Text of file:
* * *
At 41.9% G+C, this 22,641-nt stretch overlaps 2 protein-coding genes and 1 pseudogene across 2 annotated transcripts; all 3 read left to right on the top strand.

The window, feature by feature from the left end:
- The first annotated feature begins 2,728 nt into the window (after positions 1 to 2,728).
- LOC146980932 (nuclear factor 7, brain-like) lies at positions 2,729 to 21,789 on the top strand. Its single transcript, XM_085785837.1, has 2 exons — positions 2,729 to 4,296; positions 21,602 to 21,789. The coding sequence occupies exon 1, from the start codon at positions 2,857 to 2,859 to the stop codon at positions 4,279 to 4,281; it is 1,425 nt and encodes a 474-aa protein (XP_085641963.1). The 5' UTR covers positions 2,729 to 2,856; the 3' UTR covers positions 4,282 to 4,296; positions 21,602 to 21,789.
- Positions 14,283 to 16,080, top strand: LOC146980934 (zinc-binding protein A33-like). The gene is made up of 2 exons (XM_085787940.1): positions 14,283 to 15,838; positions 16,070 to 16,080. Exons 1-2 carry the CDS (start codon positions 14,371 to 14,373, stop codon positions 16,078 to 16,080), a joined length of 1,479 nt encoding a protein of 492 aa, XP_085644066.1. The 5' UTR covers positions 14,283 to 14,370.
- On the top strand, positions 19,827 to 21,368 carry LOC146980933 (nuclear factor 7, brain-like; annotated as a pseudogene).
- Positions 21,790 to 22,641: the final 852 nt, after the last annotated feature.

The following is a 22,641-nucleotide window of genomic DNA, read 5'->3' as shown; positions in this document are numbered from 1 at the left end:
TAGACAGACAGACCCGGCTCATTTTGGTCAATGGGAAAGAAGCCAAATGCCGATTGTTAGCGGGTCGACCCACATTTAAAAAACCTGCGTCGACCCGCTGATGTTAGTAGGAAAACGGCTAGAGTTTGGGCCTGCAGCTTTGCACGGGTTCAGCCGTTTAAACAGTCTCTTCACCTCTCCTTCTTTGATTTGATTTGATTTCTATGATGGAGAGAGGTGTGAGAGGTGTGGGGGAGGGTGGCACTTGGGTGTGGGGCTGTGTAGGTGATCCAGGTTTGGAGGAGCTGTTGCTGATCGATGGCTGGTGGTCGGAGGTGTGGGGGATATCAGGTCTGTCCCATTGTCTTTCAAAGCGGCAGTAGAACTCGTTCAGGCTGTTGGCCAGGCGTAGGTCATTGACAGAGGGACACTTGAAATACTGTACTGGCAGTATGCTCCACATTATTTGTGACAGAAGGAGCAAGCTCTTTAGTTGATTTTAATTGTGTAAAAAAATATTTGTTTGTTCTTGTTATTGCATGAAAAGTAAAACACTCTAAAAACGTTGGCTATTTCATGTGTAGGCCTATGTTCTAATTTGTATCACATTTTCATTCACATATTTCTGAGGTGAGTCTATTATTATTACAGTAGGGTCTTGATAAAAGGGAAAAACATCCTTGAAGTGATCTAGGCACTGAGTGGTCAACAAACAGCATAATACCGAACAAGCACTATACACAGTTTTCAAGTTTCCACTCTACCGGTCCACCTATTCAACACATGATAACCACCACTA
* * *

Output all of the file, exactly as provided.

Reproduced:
At 41.9% G+C, this 22,641-nt stretch overlaps 2 protein-coding genes and 1 pseudogene across 2 annotated transcripts; all 3 read left to right on the top strand.

The window, feature by feature from the left end:
- The first annotated feature begins 2,728 nt into the window (after positions 1 to 2,728).
- LOC146980932 (nuclear factor 7, brain-like) lies at positions 2,729 to 21,789 on the top strand. Its single transcript, XM_085785837.1, has 2 exons — positions 2,729 to 4,296; positions 21,602 to 21,789. The coding sequence occupies exon 1, from the start codon at positions 2,857 to 2,859 to the stop codon at positions 4,279 to 4,281; it is 1,425 nt and encodes a 474-aa protein (XP_085641963.1). The 5' UTR covers positions 2,729 to 2,856; the 3' UTR covers positions 4,282 to 4,296; positions 21,602 to 21,789.
- Positions 14,283 to 16,080, top strand: LOC146980934 (zinc-binding protein A33-like). The gene is made up of 2 exons (XM_085787940.1): positions 14,283 to 15,838; positions 16,070 to 16,080. Exons 1-2 carry the CDS (start codon positions 14,371 to 14,373, stop codon positions 16,078 to 16,080), a joined length of 1,479 nt encoding a protein of 492 aa, XP_085644066.1. The 5' UTR covers positions 14,283 to 14,370.
- On the top strand, positions 19,827 to 21,368 carry LOC146980933 (nuclear factor 7, brain-like; annotated as a pseudogene).
- Positions 21,790 to 22,641: the final 852 nt, after the last annotated feature.

The following is a 22,641-nucleotide window of genomic DNA, read 5'->3' as shown; positions in this document are numbered from 1 at the left end:
TAGACAGACAGACCCGGCTCATTTTGGTCAATGGGAAAGAAGCCAAATGCCGATTGTTAGCGGGTCGACCCACATTTAAAAAACCTGCGTCGACCCGCTGATGTTAGTAGGAAAACGGCTAGAGTTTGGGCCTGCAGCTTTGCACGGGTTCAGCCGTTTAAACAGTCTCTTCACCTCTCCTTCTTTGATTTGATTTGATTTCTATGATGGAGAGAGGTGTGAGAGGTGTGGGGGAGGGTGGCACTTGGGTGTGGGGCTGTGTAGGTGATCCAGGTTTGGAGGAGCTGTTGCTGATCGATGGCTGGTGGTCGGAGGTGTGGGGGATATCAGGTCTGTCCCATTGTCTTTCAAAGCGGCAGTAGAACTCGTTCAGGCTGTTGGCCAGGCGTAGGTCATTGACAGAGGGACACTTGAAATACTGTACTGGCAGTATGCTCCACATTATTTGTGACAGAAGGAGCAAGCTCTTTAGTTGATTTTAATTGTGTAAAAAAATATTTGTTTGTTCTTGTTATTGCATGAAAAGTAAAACACTCTAAAAACGTTGGCTATTTCATGTGTAGGCCTATGTTCTAATTTGTATCACATTTTCATTCACATATTTCTGAGGTGAGTCTATTATTATTACAGTAGGGTCTTGATAAAAGGGAAAAACATCCTTGAAGTGATCTAGGCACTGAGTGGTCAACAAACAGCATAATACCGAACAAGCACTATACACAGTTTTCAAGTTTCCACTCTACCGGTCCACCTATTCAACACATGATAACCACCACTA